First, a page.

Today we release ROBOTICA: Mechanical Marvels and Mind-Melting Machines of the Past, Present, and Future. The crazy world of robots moves pretty fast, so here are some breaking robot news stories that hadn’t broken when we sent the book to the printers.
Jerry Richardson Stadium opened in fall 2013 as the home field for the University of North Carolina, Charlotte football team. With the new field came a mandate from the college: it would be a zero-waste facility, meaning all trash generated by the stadium had to be recycled or composted. To get football fans aware of the initiative, the school’s engineering department built a robot called RecycleBot. The three-and-a-half-foot-tall robot resembles a crate on wheels (or a rectangular Dalek from Doctor Who). Here’s how it works: you approach RecycleBot with a piece of trash, and it responds, “Hello! I’m RecycleBot. I was developed by Charlotte Green Initiative and a bunch of amazing engineers. Please help me keep your city clean.” The trash is placed on the robot’s fold-down platform. It RB thinks the waste is recyclable, a green LED light glows; if it’s compostable, a red light grows. Then the platform tilts back and deposits the waste into one of two onboard bins: one for recycling and one for composting.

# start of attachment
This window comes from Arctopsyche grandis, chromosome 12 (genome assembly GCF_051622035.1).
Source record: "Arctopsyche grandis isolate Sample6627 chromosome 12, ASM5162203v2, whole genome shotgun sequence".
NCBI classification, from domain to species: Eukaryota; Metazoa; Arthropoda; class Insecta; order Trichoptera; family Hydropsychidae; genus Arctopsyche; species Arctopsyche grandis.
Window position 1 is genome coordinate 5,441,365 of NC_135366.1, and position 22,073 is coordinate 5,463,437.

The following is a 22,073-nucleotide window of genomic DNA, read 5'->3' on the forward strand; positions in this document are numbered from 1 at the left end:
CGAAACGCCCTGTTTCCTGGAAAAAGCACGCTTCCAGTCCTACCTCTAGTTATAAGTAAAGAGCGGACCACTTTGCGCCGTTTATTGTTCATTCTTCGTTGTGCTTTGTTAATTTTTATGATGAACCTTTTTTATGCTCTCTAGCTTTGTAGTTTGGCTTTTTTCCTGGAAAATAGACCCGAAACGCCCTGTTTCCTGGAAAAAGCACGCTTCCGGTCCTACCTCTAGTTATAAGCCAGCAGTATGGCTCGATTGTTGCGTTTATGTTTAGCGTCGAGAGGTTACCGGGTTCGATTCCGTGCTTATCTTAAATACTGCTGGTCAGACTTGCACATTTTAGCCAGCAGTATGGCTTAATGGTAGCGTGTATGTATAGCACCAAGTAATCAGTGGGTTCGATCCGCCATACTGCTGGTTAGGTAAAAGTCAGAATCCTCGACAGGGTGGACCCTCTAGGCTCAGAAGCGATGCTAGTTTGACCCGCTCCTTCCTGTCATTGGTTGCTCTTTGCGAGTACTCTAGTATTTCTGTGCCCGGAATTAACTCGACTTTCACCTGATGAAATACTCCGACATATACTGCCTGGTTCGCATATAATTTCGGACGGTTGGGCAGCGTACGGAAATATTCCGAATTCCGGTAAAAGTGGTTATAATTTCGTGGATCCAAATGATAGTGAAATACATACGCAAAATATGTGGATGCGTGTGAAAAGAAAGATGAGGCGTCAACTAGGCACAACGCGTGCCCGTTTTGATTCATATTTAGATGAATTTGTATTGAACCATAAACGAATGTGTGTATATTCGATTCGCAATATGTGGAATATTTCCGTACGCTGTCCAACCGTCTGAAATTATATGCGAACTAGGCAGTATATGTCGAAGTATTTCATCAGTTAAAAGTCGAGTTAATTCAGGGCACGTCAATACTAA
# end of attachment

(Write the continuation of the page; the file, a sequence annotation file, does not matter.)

Martine Rothblatt has been responsible for a lot of technological advances. After helping launch the satellite communications industry as an attorney in the early ’80s, she found Sirius Radio, helped develop the Human Genome Project, started a biotech company, and is now exploring the blurred lines between technology and biology with the Terasem Movement. With the ultimate end of creating immortal humans via the uploading of brains to robots, she consulted with Hanson Robotics to build BINA48. It’s a lifelike, robotic representation (and possibly future home of the consciousness of) Rothblatt’s wife, Bina.
Japanese telecom company SoftBank has introduced a new home robot named Pepper. This automaton is programmed with voice recognition and facial recognition software, allowing it to analyzes subtle clues in its human masters. Why? Because if Pepper senses unhappiness, it is the robot’s job to make you happy, by making a joke, singing a song, or dancing a little dance. SoftBank thinks Pepper would make an ideal babysitter, or to look after elderly people in nursing homes…provided nobody is put off by a creepy, all-white robot with two black camera-dots for eyes.
All hail the robots? Click here to order ROBOTICA!